‘Resolving debt crisis must not lead to divided Europe’

Resolving the debt crisis must not lead to a divided EU internal market. This is what the Minister for European Affairs and International Cooperation, Ben Knapen, said today in Copenhagen, where he met with his Danish counterparts Nicolai Wammen (European Affairs) and Christian Friis Bach (Development Cooperation). Denmark will hold the EU Presidency in the first half of 2012.

The two European affairs ministers discussed among other things progress in drafting the new intergovernmental agreement as decided at the European Council on 9 December. ‘All 27 member states are involved in this process, including the United Kingdom,’ Mr Knapen said ‘This is a positive development, and one that is good for the Netherlands and the EU. It is important that the treaty is legally watertight and enforceable, and provides for strong leadership by the Commission.’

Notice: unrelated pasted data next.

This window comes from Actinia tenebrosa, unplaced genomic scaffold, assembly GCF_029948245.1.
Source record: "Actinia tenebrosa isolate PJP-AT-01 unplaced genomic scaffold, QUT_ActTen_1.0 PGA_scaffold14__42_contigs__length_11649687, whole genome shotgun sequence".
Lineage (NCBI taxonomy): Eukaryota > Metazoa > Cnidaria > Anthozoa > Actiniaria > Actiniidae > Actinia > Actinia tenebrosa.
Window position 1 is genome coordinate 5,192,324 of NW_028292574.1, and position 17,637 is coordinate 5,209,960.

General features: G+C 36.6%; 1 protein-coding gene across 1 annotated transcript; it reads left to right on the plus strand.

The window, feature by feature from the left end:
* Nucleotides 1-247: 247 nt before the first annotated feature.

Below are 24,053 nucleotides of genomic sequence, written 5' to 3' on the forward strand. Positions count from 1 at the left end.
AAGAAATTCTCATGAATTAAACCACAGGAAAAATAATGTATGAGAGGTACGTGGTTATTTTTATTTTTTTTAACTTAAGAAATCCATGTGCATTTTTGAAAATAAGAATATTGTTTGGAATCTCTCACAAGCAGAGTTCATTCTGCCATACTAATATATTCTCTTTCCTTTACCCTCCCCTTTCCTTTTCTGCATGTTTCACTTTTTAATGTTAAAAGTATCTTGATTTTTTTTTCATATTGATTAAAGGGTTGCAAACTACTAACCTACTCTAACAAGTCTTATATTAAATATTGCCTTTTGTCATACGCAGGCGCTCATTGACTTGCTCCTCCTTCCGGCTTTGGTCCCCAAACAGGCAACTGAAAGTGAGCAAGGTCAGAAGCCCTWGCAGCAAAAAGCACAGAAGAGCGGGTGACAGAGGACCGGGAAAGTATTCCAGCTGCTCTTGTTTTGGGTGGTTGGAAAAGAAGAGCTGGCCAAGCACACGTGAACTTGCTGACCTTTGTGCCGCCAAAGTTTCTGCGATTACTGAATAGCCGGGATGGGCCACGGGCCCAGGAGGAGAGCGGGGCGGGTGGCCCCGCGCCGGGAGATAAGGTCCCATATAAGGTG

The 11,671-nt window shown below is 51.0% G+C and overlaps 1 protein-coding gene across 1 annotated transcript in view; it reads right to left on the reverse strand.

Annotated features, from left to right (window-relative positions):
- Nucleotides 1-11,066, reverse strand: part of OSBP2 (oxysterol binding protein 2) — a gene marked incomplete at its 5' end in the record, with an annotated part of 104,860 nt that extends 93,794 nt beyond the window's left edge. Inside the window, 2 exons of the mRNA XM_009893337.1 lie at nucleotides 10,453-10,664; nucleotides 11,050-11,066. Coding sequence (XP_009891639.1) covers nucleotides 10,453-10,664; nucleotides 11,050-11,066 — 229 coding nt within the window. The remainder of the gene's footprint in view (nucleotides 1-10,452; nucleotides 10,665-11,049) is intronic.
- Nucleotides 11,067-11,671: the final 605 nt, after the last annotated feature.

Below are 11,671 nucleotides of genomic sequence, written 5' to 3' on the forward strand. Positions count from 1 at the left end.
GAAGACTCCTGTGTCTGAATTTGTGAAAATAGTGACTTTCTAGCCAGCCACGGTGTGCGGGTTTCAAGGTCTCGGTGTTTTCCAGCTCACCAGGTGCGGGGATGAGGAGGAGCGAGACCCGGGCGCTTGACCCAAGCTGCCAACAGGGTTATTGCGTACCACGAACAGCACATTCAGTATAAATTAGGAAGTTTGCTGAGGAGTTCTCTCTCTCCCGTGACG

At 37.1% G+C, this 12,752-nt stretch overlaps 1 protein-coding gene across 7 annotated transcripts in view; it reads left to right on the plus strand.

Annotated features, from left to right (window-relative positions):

Budget austerity
Mr Knapen and Mr Wammen also discussed the new EU multi-annual budget for 2014-2020. During its Presidency, Denmark will lead budget negotiations in the first half of 2012. The Netherlands considers the proposed budget too high. The Dutch government is aiming for a budget that is frugal, effective and future-proof and that divides the burden fairly between member states. This also requires substantially lower Dutch payments to the EU.

The new multi-annual budget should focus on making the EU more competitive and innovative, and strengthening cooperation on justice, migration and asylum policy. The Netherlands also supports a more strongly results-driven cohesion policy and a more sustainable agriculture policy.

Water projects
Mr Knapen and Danish development minister Bach are taking the lead in striving for better coordination of development efforts between EU member states and with the European Commission. Today they took concrete steps towards a better division of tasks between the Netherlands and Denmark. For example, as the Netherlands steps up its development relationship with Benin, it will take over various Danish water projects there.

Finally, Mr Knapen urged that improved respect for human rights and good governance be made stricter preconditions for budget support.

Denmark will hold the rotating EU Presidency for six months starting on 1 January 2012. The Presidency will then be taken over by Cyprus.